Prince Henry, though the youngest of the three brothers, was the first to win knighthood. The king's face was bright with joy as Prince Henry approached him, and he welcomed him with the proposal that, as he had borne himself so gloriously, he should receive the honour of knighthood before his brothers. But the prince besought the king that as his brothers Edward and Pedro were older than he was, they might first receive the honour due to them too. The king was pleased with the young man's modesty, and next day the three princes, in full armour, each bearing unsheathed the sword the Queen had given him, were invested with knighthood.

It was three years before Prince Henry returned to live in Portugal. He had shown himself a worthy soldier, and his renown stood high in Europe. He received invitations from the Pope, the Emperor of Germany, and the King of England, to take command of their armies, but Prince Henry had other ideas for his life. He wanted to learn more of the Sea of Darkness over which he had tossed from Lisbon to the coast of Africa. He wanted to know how far that coast on the west extended, what was beyond that great sea across which man had never yet sailed. These things he yearned to know, and these things he now set himself to learn.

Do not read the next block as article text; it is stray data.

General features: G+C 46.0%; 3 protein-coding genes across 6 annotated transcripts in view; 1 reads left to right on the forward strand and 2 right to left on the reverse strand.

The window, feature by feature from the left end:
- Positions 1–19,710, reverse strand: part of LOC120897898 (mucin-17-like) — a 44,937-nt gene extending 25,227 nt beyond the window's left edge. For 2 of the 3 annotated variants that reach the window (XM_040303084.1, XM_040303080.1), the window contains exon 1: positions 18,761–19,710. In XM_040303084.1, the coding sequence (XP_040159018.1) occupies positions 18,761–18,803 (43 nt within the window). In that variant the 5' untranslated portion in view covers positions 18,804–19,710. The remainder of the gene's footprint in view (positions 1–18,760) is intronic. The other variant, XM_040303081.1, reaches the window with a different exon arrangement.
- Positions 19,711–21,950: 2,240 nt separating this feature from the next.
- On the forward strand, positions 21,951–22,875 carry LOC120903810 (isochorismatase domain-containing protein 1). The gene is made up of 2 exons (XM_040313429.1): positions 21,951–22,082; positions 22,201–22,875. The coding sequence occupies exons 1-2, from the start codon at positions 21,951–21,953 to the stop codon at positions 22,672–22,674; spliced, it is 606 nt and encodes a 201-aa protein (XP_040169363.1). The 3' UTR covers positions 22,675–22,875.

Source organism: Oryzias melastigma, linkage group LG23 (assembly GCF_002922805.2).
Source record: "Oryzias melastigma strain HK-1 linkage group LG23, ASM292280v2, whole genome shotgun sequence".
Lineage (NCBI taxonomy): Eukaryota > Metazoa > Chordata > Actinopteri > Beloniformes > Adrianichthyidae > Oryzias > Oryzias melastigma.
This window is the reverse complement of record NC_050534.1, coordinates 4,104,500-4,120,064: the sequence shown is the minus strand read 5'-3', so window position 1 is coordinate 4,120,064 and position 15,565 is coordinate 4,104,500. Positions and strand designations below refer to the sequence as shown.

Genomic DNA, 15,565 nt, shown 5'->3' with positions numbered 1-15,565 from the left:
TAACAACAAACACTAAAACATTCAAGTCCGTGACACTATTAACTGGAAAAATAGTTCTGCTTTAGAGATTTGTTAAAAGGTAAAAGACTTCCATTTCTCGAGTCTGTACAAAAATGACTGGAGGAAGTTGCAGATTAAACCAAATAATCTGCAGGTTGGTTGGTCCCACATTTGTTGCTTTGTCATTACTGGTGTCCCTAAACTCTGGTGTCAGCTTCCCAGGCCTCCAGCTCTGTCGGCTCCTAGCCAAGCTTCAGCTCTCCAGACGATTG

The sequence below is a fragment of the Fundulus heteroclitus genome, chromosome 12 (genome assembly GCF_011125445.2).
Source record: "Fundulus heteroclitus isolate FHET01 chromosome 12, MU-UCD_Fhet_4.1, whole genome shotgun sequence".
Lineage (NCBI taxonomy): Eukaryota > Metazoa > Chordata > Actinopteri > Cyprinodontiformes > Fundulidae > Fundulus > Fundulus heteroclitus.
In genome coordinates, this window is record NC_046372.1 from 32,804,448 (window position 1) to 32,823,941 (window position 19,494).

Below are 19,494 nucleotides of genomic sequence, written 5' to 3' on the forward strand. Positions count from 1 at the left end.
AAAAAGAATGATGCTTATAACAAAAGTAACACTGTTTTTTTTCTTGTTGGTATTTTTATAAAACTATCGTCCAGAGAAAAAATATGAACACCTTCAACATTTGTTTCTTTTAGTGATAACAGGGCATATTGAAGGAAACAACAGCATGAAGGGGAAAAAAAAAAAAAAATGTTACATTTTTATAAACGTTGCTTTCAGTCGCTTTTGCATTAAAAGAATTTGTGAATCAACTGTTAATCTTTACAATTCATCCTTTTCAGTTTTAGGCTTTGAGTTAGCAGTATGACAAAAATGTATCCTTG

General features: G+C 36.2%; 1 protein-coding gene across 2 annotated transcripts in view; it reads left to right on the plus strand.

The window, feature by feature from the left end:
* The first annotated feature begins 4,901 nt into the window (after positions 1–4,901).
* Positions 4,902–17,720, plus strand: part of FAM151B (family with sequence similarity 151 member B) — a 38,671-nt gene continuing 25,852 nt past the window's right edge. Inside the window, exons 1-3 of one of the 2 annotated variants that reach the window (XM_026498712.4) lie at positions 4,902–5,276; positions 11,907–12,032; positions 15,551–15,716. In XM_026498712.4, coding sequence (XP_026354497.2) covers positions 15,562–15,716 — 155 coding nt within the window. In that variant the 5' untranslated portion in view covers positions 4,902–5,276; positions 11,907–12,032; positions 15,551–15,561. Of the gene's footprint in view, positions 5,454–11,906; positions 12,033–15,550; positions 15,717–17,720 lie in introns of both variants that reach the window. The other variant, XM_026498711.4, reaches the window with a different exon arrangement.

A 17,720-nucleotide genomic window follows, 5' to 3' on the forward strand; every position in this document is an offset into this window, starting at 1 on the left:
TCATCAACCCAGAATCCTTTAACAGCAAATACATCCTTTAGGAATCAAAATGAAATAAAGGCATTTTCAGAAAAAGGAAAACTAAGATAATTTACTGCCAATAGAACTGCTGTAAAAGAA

Nursery Tales from Many Lands  by Eleanor L. and Ada M. Skinner


Once upon a time when little Buchettino was sweeping the stairs of his house he heard a noise. He looked down and found a bright penny. Then he said to himself,

"What shall I buy with this penny?

"Shall I buy some dates? No, for then I should have to throw away the stones.

"Shall I buy some apples? No, for then I should have to throw away the core.

"Shall I buy some nuts? No, for then I should have to throw away the shells.

"What shall I buy with this penny?

"I will buy a penny's worth of figs."

Away he ran to the nearest shop, bought a penny's worth of figs, and climbed up a big tree. He sat down upon a branch and began to eat his figs.

Soon a Giant passed by. When he saw Buchettino he called out,

"Buchettino! Buchettino!

Dear Buchettino!

Give me a fig with your own little hand;

If not I will climb up and eat you."

Then little Buchettino threw him one fig, but it fell into the dirt.